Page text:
Sunday, December 5, 2010

Paris Echinoblog Special! 19th century OLD SCHOOL specimens!

Just some quick bits... first, the above statue of some oceanic nymph or goddess doing battle with a giant fish!

One thing that comes up every so often while going through the Paris museum is how incredibly OLD it is! Nothing I've seen in any American museum comes close.

Many of the specimens were actually on display in the museum gallery up until its facelift in the late 1980s/early 1990s.

These older specimens are relicts from an era when each museum specimen was treated with a reverence (and resources) that is/are really not seen any more.

This includes some pretty intricate display bottle/jars such as this one...which is sealed with a melted metal, which I think is tin and has the specimen tied to a thread and actually suspended from a floaty glass sphere!!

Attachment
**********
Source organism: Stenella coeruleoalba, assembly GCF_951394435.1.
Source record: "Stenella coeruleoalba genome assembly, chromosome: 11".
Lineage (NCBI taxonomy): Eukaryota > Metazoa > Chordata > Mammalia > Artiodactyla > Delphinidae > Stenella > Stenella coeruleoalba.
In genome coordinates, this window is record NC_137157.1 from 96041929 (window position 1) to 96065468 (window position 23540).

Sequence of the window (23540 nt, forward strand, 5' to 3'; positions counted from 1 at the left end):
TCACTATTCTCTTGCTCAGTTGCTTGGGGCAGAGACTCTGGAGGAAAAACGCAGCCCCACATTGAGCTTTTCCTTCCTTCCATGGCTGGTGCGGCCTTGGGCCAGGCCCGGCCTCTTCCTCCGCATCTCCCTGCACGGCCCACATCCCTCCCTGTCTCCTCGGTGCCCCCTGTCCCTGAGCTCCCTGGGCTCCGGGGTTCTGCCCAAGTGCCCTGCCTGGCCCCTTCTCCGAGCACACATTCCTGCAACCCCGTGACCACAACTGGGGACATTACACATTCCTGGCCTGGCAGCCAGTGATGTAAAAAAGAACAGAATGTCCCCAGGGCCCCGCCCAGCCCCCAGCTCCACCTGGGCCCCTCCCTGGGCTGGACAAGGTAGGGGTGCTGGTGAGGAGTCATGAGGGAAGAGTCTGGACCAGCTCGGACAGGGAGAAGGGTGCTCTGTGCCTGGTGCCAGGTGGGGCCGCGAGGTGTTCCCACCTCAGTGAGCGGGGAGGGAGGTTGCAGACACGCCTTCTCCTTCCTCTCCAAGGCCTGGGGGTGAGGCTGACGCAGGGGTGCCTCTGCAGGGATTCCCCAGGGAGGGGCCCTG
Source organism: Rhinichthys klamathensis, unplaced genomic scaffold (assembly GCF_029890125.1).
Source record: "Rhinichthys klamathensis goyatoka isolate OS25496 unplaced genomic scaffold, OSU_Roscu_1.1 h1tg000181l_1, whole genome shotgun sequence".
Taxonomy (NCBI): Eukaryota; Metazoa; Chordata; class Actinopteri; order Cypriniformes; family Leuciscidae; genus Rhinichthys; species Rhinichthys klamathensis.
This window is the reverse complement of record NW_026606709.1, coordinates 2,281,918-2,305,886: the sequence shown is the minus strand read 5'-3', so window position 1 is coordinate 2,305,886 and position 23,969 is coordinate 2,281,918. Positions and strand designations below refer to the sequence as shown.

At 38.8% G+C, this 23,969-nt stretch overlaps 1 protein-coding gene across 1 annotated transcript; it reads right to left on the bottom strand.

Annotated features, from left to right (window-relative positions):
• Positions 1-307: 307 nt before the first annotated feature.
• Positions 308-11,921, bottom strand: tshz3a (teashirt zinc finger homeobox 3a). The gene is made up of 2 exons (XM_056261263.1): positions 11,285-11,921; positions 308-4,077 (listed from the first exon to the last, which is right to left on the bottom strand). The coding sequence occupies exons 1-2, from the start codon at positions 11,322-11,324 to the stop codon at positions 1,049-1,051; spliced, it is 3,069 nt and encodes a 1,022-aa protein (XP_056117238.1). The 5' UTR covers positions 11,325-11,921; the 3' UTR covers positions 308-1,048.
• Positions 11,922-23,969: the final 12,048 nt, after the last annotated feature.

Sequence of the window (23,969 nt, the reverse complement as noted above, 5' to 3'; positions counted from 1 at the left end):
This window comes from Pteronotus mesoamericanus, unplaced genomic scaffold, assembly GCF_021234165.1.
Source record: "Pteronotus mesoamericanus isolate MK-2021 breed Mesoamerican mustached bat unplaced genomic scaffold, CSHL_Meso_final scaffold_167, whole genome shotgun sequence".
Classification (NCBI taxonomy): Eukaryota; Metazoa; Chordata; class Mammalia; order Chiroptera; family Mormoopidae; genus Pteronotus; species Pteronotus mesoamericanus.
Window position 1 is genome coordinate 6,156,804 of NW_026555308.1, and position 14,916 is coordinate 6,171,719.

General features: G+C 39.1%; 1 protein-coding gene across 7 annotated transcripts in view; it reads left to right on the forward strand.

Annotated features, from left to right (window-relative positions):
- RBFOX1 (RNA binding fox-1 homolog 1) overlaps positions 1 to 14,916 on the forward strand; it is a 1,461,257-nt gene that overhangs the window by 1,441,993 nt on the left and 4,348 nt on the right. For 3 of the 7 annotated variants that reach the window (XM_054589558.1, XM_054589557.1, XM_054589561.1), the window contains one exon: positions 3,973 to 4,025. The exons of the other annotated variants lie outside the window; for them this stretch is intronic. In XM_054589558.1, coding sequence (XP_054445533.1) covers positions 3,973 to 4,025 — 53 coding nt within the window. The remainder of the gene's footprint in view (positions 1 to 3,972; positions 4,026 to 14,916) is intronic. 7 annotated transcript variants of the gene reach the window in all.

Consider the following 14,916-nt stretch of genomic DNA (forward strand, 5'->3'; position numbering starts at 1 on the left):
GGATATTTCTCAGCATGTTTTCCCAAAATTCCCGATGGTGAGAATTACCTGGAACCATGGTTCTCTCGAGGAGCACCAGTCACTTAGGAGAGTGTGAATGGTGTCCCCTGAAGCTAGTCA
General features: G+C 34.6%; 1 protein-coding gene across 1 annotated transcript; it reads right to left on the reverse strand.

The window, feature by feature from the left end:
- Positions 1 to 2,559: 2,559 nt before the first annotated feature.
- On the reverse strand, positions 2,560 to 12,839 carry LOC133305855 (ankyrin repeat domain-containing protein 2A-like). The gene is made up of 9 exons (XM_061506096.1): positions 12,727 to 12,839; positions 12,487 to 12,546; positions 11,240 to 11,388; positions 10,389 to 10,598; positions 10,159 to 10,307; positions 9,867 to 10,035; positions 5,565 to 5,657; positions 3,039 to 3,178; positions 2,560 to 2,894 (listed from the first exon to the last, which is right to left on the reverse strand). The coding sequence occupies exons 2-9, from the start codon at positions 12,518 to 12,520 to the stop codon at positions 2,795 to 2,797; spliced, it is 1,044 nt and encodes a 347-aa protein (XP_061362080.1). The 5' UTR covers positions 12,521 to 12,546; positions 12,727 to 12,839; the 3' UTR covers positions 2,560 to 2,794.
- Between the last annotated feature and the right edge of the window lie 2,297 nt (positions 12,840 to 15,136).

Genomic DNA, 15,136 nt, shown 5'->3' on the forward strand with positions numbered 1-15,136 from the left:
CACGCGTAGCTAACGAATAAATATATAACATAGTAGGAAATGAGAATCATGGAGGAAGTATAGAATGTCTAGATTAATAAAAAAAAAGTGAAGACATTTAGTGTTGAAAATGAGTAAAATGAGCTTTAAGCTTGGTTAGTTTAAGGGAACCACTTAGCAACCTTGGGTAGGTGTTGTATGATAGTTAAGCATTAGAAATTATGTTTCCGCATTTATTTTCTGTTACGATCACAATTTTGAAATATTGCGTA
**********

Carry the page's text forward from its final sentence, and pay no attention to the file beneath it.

Several of the specimens in the collection have been here since the 1800s..since the days of Lamarck!

Lamarck, whose full name was Jean Baptiste Lamarck (yes I know its longer) was a famous French naturalist who published widely on botany, geology, and invertebrates. But is perhaps best known for Lamarckian style evolution (aka Lamarckism).

This was an early version of the idea of evolution that "proposed that individual efforts during the lifetime of the organisms were the main mechanism driving species to adaptation, as they supposedly would acquire adaptive changes and pass them on to offspring."

A nicer summary of Lamarckism is found here. thanks to Echinoblog reader Trevor P.!

Anyway, he collected and curated MANY specimens throughout the Paris museum, including this one (a basket star)...

I'm not sure, but I think that this might even be his writing!
More to come on modern research performed in the Paris Museum!


Trevor said...

If you want a fuller account of Lamarck's theory, check out the following (by historian Phillip Sloan):

lolapower said...

That is so so cool!!

lolapower said...

This is so cool! I'm so glad you are there!